I am from Egypt and I'm planning a vacation to Spain and France. While filling the visa application, should I choose a single or a multiple entry visa?! If i got a single entry Schengen visa, I still can travel from Spain to France and then back to Spain as long as it is during the valid dates of my visa right?!

  • 4
    i know this thread is old but just to clarify for future readers. i live in andorra and i know of a case that somebody entered andorra with only a single-entry visa which was already used landing in spain. he wasnt controlled when entering andorra but spanish boarder control noticed when he wanted to re-enter spain. they denied him entry to schengen. he was therefore "stranded" here. but not very long since andorra immediately expelled him....so did spain....... that poor asian guy had to pay many thousand euros for police transport&flight&etc. plus he got a block for future schengen visas....
    – user4760
    Commented Mar 5, 2013 at 6:10

2 Answers 2


As long as you stay within the Schengen area, you only need a single entry visa. Travelling between Spain and France is not counted as a new entry.

You should perhaps be aware of a few pitfalls though. Andorra (on the border between Spain and France) is not part of the Schengen area. You are allowed to enter Andorra with a Schengen visa, but traveling back to Spain or France is counted as a new entry into the Schengen area and would require a multiple entry visa.

Edit: Even if immigration controls on the borders between Spain/Andorra or France/Andorra are very relaxed and some resources even indicate that leaving Andorra is not counted as a new entry into the Schengen area, other resources site stories where controls have been made and the rules strictly enforced. Here es even a story, where a holder of a single entry Schengen visa was rejected entry to Andorra on the bus from Barcelona, since leaving the Schengen area into Andorra would prevent him from leaving Andorra again legally.

  • Re: Andorra, while you're technically absolutely correct, in practice that regulation is not enforced -- after all, the only way to get to and from Andorra is via Schengen, there isn't even an airport. lonelyplanet.com/thorntree/thread.jspa?threadID=1587851 Commented Jun 18, 2012 at 23:19
  • 2
    @jpatlokal: Even if you often run a very low risk being caught when violating visa conditions, the consequences if you are, are often very terse. In theory, Rowan could be controlled by immigration when entering Spain or France from Andorra and not only be immediately rejected without a valid visa, but also be flagged as "not wanted" in SIS. As a final consequence, he would be stuck in Andorra without any practical way to leave the country, since both neighbouring countries would reject further attempts to gain entry privileges. Commented Jun 19, 2012 at 0:05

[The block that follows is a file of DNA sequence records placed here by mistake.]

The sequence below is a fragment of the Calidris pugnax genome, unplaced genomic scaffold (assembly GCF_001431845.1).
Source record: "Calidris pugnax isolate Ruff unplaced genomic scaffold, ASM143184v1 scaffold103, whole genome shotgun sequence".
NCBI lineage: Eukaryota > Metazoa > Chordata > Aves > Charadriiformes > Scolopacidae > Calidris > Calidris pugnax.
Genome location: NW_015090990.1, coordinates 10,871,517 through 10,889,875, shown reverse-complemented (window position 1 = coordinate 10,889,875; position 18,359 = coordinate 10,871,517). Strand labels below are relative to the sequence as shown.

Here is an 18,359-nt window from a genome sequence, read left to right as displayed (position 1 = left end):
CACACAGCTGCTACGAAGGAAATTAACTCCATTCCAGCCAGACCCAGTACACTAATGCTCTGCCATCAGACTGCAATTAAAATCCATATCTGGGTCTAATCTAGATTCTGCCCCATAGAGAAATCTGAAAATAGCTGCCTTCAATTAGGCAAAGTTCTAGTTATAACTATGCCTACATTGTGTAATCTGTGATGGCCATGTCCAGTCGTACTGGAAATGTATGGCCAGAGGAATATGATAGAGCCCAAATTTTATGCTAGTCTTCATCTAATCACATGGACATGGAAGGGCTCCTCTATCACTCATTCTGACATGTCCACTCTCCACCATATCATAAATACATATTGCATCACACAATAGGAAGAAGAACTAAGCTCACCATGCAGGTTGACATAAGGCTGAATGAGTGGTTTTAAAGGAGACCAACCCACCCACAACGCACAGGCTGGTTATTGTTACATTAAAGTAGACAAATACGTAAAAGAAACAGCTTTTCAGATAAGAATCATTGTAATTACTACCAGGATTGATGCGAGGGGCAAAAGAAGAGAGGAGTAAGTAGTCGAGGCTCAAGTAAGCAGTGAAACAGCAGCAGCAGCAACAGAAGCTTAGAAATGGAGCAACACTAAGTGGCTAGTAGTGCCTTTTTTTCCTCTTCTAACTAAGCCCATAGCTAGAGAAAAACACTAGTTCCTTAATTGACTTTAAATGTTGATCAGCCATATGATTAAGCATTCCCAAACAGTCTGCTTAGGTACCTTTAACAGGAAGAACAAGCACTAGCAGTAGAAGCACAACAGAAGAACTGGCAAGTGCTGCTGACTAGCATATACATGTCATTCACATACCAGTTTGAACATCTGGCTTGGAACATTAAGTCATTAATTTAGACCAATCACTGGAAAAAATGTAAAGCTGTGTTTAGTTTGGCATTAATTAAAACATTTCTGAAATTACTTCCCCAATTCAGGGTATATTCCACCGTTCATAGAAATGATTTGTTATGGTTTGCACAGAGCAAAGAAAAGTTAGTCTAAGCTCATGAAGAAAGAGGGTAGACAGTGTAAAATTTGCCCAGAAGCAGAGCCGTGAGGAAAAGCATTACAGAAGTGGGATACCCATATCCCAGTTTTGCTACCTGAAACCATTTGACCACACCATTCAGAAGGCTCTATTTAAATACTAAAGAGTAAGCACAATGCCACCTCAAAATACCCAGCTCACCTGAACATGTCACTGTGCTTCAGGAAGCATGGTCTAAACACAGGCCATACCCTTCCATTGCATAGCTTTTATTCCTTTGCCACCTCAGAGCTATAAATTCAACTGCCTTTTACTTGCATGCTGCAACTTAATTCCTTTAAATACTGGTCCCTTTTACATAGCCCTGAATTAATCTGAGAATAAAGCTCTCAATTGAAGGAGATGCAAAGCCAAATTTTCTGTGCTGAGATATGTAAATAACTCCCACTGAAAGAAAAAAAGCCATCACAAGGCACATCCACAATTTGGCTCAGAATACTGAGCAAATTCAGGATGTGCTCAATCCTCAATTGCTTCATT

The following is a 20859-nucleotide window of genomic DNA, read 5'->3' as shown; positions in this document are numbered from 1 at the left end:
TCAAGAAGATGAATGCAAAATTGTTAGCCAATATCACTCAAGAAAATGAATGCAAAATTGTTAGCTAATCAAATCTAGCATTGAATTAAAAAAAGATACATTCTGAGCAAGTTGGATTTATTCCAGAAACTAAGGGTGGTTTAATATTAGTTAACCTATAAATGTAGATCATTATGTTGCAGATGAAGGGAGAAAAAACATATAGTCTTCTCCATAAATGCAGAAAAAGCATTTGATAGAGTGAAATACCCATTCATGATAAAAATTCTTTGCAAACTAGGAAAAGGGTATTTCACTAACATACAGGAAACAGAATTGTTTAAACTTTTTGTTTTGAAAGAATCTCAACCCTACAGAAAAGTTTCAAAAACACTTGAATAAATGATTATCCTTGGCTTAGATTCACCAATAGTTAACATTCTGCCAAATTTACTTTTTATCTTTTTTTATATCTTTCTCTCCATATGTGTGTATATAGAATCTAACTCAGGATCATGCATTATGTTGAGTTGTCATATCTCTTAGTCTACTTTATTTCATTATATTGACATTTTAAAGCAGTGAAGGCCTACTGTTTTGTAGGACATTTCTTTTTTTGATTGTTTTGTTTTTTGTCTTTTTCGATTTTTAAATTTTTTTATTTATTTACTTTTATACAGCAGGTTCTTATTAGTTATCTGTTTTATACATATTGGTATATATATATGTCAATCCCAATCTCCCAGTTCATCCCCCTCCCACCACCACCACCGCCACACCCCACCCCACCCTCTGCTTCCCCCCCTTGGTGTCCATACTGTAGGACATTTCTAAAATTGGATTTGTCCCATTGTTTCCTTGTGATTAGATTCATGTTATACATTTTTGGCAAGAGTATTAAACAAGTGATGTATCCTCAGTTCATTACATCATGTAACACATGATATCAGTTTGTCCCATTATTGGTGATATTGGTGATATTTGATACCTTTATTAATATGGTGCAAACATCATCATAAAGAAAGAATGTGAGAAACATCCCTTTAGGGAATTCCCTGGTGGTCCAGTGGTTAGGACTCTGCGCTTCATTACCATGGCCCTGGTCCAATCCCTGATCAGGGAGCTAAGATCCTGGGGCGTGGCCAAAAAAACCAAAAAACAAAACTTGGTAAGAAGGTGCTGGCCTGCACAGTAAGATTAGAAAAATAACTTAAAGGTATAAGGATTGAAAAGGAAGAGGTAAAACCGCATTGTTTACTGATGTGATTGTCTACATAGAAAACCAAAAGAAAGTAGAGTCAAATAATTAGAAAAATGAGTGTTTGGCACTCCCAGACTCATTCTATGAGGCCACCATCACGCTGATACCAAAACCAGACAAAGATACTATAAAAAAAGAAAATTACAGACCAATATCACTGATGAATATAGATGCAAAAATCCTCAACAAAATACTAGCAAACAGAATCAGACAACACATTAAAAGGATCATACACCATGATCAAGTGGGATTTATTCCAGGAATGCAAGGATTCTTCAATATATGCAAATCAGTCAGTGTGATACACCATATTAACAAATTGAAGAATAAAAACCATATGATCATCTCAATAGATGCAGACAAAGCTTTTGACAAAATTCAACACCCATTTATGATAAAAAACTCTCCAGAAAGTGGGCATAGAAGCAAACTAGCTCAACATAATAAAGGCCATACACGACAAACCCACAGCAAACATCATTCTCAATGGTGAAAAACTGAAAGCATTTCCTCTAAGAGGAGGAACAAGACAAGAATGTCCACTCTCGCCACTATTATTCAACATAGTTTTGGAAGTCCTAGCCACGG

• 2
    Being rejected entry to Andorra is no big deal, you've still got your valid Schengen visa and can go pretty much anywhere else in Europe. (Also, the post you link to says (even though the post you quote says "this is extremely rare, in fact the first time I have heard of this".) But you're scaring the OP with being "stuck in Andorra without any practical way to leave the country", and I'm asking you for the tiniest shred of evidence that this has actually ever happened to anybody. Commented Jun 19, 2012 at 6:43
  • 2
    Don't get me wrong, I'm not advocating knowingly going to Andorra on a single-entry visa. (Or even advocating going to Andorra, come to think of it, plenty more interesting places in France and Spain.) All I'm saying is that in practice, you're very likely to get away with it, and even if busted, the actual consequences will be minimal. Commented Jun 19, 2012 at 6:45
  • 1
    Because first time applicants are generally not granted multiple-entry Schengen visas. Having a demonstrable reason to visit Andorra would be a good reason to get one, but if you have no "need" to go there, odds are you won't get it. Commented Jun 19, 2012 at 23:04

My first Schengen visa was a single entry Visa issued by Italy. I traveled from Italy to France to Spain by planes, and there was no issue.

You must log in to answer this question.

Not the answer you're looking for? Browse other questions tagged .